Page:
East Timor Gusmao: I’ll stay as leader until 2015
NEW YORK (AP) — Veteran East Timorese leader Xanana Gusmao said Thursday he’s pushing back plans to stand down as the fledgling nation’s prime minister.
Gusmao told The Associated Press in an interview that he’d intended to resign this September, but will now stay on until the first half of 2015, as East Timor grapples with disputes over oil revenues with neighboring Australia and U.S. energy giant ConocoPhillips.
He said he remained committed to transferring leadership responsibilities to a younger generation, but declined to say who might succeed him.
“If I suddenly leave without stabilizing these issues it’s like running away from your responsibility,” Gusmao said ahead of his address Thursday to the annual gathering of world leaders at the United Nations.
The 68-year-old Gusmao was a leader of East Timor’s 24-year resistance against a brutal Indonesian military occupation had left more than 170,000 dead. He was elected the nation’s first president after independence in 2002 and became prime minister in 2007 after internal unrest amid discord in the army.
The half-island nation is struggling with high rates of poverty and meeting post-independence expectations, but Gusmao said he did not believe there would be repeat of the unrest if the country’s elite was unified.
East Timor, a nation of 1.1 million and dwarfed by its neighbors Indonesia and Australia, is heavily dependent on petroleum revenues, which Gusmao said had put $17 billion in state coffers over the past decade.
He described relations with Indonesia, which imprisoned Gusmao for seven years during the independence struggle, as better than ever. He paid tribute to the democratization efforts of outgoing Indonesian President Susilo Bambang Yudhoyono.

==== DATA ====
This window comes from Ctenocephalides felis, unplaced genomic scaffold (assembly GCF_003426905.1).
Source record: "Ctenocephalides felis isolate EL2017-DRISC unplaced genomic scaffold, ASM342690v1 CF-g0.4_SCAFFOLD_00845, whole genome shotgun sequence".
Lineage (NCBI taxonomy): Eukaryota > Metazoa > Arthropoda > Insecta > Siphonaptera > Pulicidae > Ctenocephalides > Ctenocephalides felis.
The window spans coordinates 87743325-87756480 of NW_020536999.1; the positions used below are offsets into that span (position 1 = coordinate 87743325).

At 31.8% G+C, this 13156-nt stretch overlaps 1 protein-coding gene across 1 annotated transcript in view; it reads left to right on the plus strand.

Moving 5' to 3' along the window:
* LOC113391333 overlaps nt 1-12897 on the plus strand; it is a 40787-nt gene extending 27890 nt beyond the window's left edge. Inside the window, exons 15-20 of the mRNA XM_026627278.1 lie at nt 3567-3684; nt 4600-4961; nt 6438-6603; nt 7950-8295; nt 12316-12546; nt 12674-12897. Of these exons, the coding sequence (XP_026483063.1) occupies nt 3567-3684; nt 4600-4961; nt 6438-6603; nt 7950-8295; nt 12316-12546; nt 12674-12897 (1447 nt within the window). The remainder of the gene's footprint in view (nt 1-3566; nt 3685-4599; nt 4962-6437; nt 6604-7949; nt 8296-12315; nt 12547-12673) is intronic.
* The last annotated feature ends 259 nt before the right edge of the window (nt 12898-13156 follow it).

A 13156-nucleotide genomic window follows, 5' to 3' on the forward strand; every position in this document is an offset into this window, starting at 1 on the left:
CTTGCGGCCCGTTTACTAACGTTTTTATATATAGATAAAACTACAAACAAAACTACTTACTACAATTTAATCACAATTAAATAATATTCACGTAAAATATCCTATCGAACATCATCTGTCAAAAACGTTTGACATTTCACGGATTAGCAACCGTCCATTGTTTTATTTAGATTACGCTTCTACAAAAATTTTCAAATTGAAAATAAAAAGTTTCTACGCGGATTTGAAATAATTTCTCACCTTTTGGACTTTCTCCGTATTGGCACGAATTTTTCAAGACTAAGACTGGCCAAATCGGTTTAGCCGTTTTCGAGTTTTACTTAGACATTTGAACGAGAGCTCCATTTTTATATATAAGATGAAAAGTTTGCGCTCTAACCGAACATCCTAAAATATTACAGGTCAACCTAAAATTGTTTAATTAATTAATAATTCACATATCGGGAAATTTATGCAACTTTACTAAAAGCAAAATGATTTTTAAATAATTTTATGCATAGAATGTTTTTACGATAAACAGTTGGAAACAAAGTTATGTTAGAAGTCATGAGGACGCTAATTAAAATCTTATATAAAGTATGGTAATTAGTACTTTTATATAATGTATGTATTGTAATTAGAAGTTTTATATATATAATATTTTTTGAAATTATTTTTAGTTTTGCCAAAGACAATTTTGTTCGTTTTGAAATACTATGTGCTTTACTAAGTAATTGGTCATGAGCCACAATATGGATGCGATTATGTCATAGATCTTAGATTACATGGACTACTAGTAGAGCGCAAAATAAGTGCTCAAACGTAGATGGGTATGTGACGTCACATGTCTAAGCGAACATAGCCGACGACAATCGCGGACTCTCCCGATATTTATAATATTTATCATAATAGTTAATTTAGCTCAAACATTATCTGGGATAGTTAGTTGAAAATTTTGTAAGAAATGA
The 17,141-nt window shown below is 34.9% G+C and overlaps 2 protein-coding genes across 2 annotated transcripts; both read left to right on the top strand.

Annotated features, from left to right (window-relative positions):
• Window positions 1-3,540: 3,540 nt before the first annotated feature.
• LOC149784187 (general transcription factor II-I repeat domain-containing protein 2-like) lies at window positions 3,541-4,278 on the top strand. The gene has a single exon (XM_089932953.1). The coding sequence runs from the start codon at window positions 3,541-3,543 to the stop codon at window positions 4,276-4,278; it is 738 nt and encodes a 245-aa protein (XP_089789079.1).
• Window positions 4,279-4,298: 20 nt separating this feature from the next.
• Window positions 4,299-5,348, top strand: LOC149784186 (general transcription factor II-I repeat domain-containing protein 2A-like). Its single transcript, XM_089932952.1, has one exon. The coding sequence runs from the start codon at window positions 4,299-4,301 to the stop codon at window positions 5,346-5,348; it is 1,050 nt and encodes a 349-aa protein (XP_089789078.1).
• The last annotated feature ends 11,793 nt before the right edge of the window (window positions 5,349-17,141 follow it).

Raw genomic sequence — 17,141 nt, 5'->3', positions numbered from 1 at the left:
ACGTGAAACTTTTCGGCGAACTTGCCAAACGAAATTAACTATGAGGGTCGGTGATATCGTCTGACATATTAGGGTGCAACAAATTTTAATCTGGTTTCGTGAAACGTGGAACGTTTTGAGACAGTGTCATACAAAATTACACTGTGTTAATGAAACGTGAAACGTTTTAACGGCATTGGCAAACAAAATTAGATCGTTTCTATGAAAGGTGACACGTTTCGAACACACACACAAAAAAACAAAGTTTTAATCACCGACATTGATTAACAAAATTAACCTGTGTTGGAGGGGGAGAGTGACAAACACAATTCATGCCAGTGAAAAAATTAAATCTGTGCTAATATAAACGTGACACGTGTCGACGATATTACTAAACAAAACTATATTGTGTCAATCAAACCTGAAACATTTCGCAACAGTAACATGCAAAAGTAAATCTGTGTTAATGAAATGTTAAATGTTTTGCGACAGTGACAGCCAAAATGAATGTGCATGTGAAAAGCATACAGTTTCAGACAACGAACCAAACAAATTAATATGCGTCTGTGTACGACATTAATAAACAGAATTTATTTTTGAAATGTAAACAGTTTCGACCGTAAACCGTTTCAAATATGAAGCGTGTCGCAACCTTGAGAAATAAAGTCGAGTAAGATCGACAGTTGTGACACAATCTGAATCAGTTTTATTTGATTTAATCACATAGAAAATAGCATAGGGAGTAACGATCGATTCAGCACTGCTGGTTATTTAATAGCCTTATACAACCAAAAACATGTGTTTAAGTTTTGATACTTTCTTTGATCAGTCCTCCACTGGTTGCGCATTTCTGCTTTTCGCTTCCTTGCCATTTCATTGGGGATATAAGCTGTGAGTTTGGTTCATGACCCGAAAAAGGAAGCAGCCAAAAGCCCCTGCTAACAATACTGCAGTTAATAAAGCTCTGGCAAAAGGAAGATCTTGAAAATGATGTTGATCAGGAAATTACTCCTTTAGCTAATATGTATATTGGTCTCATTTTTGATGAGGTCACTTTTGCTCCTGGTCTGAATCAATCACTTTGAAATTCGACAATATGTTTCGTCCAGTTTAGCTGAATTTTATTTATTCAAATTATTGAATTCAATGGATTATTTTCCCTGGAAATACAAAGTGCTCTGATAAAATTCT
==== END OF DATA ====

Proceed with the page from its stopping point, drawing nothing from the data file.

Ties with Australia, however, have been strained by a legal dispute over a 2006 treaty that carves up revenue from oil and gas under the sea between the countries.
“We are not desperate for more dollars, but it must be recognized that resources within our maritime borders are ours,” Gusmao said.
East Timor alleges Canberra spied in order to gain an advantage during the negotiations over the treaty. It has also taken Australia to the United Nations’ highest court in The Hague over the seizure of documents from a lawyer working for East Timor in the arbitration case.
The two nations recently agreed to try to settle those differences outside the International Court of Justice. Gusmao said if the negotiations did not yield a satisfactory response, East Timor would resume litigation.
East Timor is also in arbitration proceedings with ConocoPhillips over what it alleges are unpaid tax revenues from the company’s operations at a joint petroleum development area between Australia and East Timor.